Happy and obscene Family Snaps from what has always been for me John Waters' crowning achievement, Female Trouble released in 1973, and still going strong with this elegant and voluptuously bonused new 4K transfer on Criterion Blu-ray.
The only concession Waters makes to modern taste this year is to give all these originally 16mm full camera aperture early Baltimore epics the "modern" twist of minimal widescreen with a 1.66 ratio mask. I recall seeing this originally on first Oz release in Adelaide mid-1976 at a then fleapit, the Roma in Hindley St when then indie distrib Eric Dare brought it in to debut Waters to an unsuspecting public. Pink Flamingoes which accompanied it to the censor's office was banned outright and remains so but somehow, "mysteriously", a complete, uncut VHS tape copy of it started doing the rounds ca. 1983 and despite subsequent re-banning of that fragrant work, the source still survives.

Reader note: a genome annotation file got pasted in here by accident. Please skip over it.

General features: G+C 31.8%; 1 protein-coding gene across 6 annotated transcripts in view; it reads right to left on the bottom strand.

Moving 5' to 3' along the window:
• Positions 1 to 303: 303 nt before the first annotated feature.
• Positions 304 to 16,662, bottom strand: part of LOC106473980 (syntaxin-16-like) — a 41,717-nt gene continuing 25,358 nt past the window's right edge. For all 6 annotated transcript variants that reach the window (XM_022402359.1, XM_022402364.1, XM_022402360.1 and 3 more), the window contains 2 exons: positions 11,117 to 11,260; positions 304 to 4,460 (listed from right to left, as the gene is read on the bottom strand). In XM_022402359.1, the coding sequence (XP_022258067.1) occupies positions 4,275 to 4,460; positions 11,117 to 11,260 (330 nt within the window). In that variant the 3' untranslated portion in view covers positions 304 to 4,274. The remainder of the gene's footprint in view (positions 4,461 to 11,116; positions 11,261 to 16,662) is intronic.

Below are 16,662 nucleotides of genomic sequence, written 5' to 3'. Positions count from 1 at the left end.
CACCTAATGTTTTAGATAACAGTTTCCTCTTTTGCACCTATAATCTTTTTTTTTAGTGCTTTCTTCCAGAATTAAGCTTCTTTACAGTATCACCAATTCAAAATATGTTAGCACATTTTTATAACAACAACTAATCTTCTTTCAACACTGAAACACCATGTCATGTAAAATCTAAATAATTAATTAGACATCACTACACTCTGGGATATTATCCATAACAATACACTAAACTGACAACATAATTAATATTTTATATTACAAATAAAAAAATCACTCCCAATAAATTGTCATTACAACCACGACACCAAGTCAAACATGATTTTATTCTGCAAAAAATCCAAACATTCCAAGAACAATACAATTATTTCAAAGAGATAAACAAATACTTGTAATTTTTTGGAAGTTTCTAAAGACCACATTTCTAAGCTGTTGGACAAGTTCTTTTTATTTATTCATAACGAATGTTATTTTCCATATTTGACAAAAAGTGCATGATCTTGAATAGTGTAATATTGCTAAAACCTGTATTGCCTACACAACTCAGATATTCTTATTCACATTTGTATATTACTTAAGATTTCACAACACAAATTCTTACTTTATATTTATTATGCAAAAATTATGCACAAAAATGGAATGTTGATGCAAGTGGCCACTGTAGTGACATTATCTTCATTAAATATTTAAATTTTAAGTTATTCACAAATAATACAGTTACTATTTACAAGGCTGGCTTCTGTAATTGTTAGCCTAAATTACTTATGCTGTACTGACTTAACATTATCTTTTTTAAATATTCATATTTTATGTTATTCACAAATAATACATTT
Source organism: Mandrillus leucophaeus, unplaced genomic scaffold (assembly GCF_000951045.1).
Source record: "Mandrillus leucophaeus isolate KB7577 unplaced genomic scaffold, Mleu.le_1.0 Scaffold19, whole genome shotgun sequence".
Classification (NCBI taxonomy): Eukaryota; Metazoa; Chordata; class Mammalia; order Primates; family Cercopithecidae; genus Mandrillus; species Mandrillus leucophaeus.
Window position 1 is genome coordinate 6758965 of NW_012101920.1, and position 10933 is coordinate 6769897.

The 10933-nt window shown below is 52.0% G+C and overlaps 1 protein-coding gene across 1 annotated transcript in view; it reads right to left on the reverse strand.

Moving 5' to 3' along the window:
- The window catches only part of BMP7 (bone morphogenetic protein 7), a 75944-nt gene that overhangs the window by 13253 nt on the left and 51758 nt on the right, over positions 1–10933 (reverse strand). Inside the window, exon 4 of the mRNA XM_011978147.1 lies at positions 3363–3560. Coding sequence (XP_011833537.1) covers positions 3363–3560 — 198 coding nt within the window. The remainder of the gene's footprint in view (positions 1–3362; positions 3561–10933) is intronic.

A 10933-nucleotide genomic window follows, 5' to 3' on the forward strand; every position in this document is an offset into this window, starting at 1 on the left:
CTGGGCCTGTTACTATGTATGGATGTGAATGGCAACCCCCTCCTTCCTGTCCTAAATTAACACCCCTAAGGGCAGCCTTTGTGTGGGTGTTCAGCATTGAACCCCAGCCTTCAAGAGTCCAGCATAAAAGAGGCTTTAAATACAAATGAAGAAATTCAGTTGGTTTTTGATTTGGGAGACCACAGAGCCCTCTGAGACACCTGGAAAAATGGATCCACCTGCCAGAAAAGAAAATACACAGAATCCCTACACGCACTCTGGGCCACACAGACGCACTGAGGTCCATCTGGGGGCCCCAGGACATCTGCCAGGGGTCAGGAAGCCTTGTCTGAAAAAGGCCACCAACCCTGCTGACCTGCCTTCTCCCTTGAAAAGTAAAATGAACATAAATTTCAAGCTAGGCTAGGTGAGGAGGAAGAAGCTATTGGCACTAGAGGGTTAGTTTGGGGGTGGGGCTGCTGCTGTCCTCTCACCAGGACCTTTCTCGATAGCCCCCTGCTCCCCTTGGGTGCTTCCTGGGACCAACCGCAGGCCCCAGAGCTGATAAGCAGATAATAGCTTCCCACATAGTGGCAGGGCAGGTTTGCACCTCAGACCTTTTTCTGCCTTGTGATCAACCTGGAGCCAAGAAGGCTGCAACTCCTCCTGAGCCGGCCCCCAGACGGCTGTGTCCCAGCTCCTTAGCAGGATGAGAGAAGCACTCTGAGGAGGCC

Female Trouble is surely a supreme Valentine to the matchless Divine, and her alter ego, Glen Milstead. Indeed, this picture features both personae in a single scene depicting Divine's rape by herself (as Milstead with a rear shot showing his skid marked underpants humping up and down, an image which poetically evokes a modern day parallel of what Trump is doing to America). This of course leads to the inevitable birth of their half-witted baby, Taffy, in a bathtub, played at later ages to the dysfunctional hilt by the great Mink Stole.
Indeed, further, the Gang's All Here including Edith Massey, and a young Michael Potter whose death defying singing asshole sequence in Flamingoesis probably one of the three things that keeps that picture banned in Oz. Everybody who was anybody in the Baltimore pre-punk Trash scene is in this picture. And the sensibility of total defiance to bourgeois hypocrisy and morality holds strong, a perfect position, I suggest for contemporary American youth who are seeking ways to give Trump and the American Establishment the giant "fuck you".
I was always sorry to see Waters go soft, after Polyester. But we all grow older if not wiser, and he certainly donates hours of very recently recorded commentary, interviews and fun to this colossal disc. Almost as Colossal as the great Dawn Davenport herself.